President Trump on Dec. 13. Photo: Alex Wong/Getty Images

91 Fortune 500 companies paid no federal income taxes on their U.S. income last year, according to a report released Monday by the Institute on Taxation and Economic Policy.

Why it matters: Some of the companies that paid no federal income tax last year still made billions of dollars — and they include some of the country's biggest names, like Amazon, Chevron, Halliburton and IBM.

The big picture: The 379 profitable members of the Fortune 500 paid an effective federal tax rate of 11.3% last year — almost half of the 21% corporate rate established under President Trump's 2017 tax revamp.

  • That effective rate was the lowest since the organization began publishing its corporate tax studies in 1984.
  • Large companies were able to pay lower rates through a combination of deductions, tax breaks and other loopholes.
  • Had those companies paid the statutory 21% rate on their profits, they would have collectively owed the federal government an additional $73.9 billion.

The state of play: Despite strong economic growth, the federal deficit is soaring. In the first 11 months of fiscal year 2019, it exceeded $1 trillion and has already hit $342 billion for the first two months of 2020's fiscal year.

  • The lower corporate tax rate isn't the sole driver of the deficit, but it certainly contributes. Corporate tax revenue dropped from about $297 billion in 2017 to $204 billion in 2018.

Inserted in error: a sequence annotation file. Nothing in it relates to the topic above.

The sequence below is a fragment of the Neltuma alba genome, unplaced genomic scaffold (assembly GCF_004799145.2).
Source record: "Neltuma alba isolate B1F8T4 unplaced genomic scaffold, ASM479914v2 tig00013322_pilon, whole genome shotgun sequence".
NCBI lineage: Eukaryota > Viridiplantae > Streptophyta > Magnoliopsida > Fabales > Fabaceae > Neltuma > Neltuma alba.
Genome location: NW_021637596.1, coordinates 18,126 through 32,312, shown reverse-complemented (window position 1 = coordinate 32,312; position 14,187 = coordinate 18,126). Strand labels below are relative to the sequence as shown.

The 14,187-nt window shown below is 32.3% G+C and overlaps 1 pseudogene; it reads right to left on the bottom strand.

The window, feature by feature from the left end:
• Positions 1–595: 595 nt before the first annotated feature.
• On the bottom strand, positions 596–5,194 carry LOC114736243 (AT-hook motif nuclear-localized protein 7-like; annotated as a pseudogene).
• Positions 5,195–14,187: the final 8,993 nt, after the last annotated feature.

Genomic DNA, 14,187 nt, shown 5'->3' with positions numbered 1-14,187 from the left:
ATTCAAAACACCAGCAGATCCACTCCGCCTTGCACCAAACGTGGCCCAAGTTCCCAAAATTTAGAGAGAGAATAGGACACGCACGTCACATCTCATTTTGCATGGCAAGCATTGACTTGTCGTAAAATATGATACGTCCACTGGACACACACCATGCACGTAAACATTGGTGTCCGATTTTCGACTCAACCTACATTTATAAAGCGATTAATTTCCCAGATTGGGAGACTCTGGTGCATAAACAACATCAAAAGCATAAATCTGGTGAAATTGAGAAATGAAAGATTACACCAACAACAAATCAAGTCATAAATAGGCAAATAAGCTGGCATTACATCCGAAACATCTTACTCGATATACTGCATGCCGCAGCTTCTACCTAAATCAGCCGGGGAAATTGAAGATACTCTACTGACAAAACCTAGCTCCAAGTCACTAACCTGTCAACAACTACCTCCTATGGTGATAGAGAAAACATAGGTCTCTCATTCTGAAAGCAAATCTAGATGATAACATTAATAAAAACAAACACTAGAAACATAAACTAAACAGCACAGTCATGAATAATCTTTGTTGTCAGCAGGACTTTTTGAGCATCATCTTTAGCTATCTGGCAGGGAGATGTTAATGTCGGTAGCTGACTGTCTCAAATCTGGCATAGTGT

Go deeper: Tax cuts could be a curse for U.S. companies

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Case growth outpacing testing in coronavirus hotspots

Data: The COVID Tracking Project. Note: Vermont and Hawaii were not included because they have fewer than 20 cases per day. Chart: Andrew Witherspoon/Axios

The United States' alarming rise in coronavirus cases isn't due to increased testing — particularly not where cases have grown fastest over the last month.

Why it matters: The U.S. doesn't yet know what it looks like when a pandemic rages on relatively unchecked after the health system has become overwhelmed. It may be about to find out.

The impending retail apocalypse

Illustration: Eniola Odetunde/Axios

Because of the coronavirus and people's buying habits moving online, retail stores are closing everywhere — often for good.

Why it matters: Malls are going belly up. Familiar names like J.C. Penney, Neiman Marcus and J. Crew have filed for bankruptcy. Increasingly, Americans' shopping choices will boil down to a handful of internet Everything Stores and survival-of-the-fittest national chains.

Biden campaign using Instagram to mobilize celebrity supporters

Collins appears on the Build live interview series in November 2019. Photo: Gary Gershoff/Getty Images

The Biden campaign is launching a new initiative today that will draft Hollywood celebrities for Instagram Live chats with campaign officials and other Biden supporters.

Why it matters: The campaign, called #TeamJoeTalks, is an attempt to open up a new front on social media, drawing on celebrities’ Instagram followers to help find and motivate voters while large parts of the country remain locked down.